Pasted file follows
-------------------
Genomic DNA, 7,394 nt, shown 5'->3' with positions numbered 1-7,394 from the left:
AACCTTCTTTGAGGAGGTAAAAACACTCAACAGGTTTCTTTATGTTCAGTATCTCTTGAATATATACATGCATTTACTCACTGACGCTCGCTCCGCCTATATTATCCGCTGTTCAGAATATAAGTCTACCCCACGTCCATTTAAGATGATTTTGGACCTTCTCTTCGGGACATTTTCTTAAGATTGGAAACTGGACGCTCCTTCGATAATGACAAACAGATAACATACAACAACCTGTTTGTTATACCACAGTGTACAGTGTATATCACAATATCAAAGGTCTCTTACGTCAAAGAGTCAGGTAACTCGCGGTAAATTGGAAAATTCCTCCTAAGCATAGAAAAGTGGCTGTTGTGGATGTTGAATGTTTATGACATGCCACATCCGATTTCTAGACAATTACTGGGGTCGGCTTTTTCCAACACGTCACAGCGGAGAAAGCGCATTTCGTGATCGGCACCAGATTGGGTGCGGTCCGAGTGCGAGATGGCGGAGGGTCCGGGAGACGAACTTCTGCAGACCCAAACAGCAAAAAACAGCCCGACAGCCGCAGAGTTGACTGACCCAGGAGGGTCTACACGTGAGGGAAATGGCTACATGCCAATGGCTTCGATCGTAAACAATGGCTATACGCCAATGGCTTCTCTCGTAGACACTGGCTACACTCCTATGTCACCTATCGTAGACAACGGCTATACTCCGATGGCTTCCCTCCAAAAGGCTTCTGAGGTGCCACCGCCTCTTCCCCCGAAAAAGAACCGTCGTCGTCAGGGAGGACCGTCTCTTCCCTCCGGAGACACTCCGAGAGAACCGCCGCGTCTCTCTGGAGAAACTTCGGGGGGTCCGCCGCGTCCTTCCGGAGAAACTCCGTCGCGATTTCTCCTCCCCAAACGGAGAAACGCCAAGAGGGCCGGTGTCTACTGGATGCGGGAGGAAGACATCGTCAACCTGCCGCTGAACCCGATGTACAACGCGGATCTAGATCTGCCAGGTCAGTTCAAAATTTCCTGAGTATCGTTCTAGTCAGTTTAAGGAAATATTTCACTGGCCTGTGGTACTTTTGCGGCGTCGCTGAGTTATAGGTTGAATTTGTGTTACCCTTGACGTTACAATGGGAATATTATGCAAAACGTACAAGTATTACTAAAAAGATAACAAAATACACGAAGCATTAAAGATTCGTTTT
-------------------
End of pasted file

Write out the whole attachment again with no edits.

Genomic DNA, 7,394 nt, shown 5'->3' with positions numbered 1-7,394 from the left:
AACCTTCTTTGAGGAGGTAAAAACACTCAACAGGTTTCTTTATGTTCAGTATCTCTTGAATATATACATGCATTTACTCACTGACGCTCGCTCCGCCTATATTATCCGCTGTTCAGAATATAAGTCTACCCCACGTCCATTTAAGATGATTTTGGACCTTCTCTTCGGGACATTTTCTTAAGATTGGAAACTGGACGCTCCTTCGATAATGACAAACAGATAACATACAACAACCTGTTTGTTATACCACAGTGTACAGTGTATATCACAATATCAAAGGTCTCTTACGTCAAAGAGTCAGGTAACTCGCGGTAAATTGGAAAATTCCTCCTAAGCATAGAAAAGTGGCTGTTGTGGATGTTGAATGTTTATGACATGCCACATCCGATTTCTAGACAATTACTGGGGTCGGCTTTTTCCAACACGTCACAGCGGAGAAAGCGCATTTCGTGATCGGCACCAGATTGGGTGCGGTCCGAGTGCGAGATGGCGGAGGGTCCGGGAGACGAACTTCTGCAGACCCAAACAGCAAAAAACAGCCCGACAGCCGCAGAGTTGACTGACCCAGGAGGGTCTACACGTGAGGGAAATGGCTACATGCCAATGGCTTCGATCGTAAACAATGGCTATACGCCAATGGCTTCTCTCGTAGACACTGGCTACACTCCTATGTCACCTATCGTAGACAACGGCTATACTCCGATGGCTTCCCTCCAAAAGGCTTCTGAGGTGCCACCGCCTCTTCCCCCGAAAAAGAACCGTCGTCGTCAGGGAGGACCGTCTCTTCCCTCCGGAGACACTCCGAGAGAACCGCCGCGTCTCTCTGGAGAAACTTCGGGGGGTCCGCCGCGTCCTTCCGGAGAAACTCCGTCGCGATTTCTCCTCCCCAAACGGAGAAACGCCAAGAGGGCCGGTGTCTACTGGATGCGGGAGGAAGACATCGTCAACCTGCCGCTGAACCCGATGTACAACGCGGATCTAGATCTGCCAGGTCAGTTCAAAATTTCCTGAGTATCGTTCTAGTCAGTTTAAGGAAATATTTCACTGGCCTGTGGTACTTTTGCGGCGTCGCTGAGTTATAGGTTGAATTTGTGTTACCCTTGACGTTACAATGGGAATATTATGCAAAACGTACAAGTATTACTAAAAAGATAACAAAATACACGAAGCATTAAAGATTCGTTTT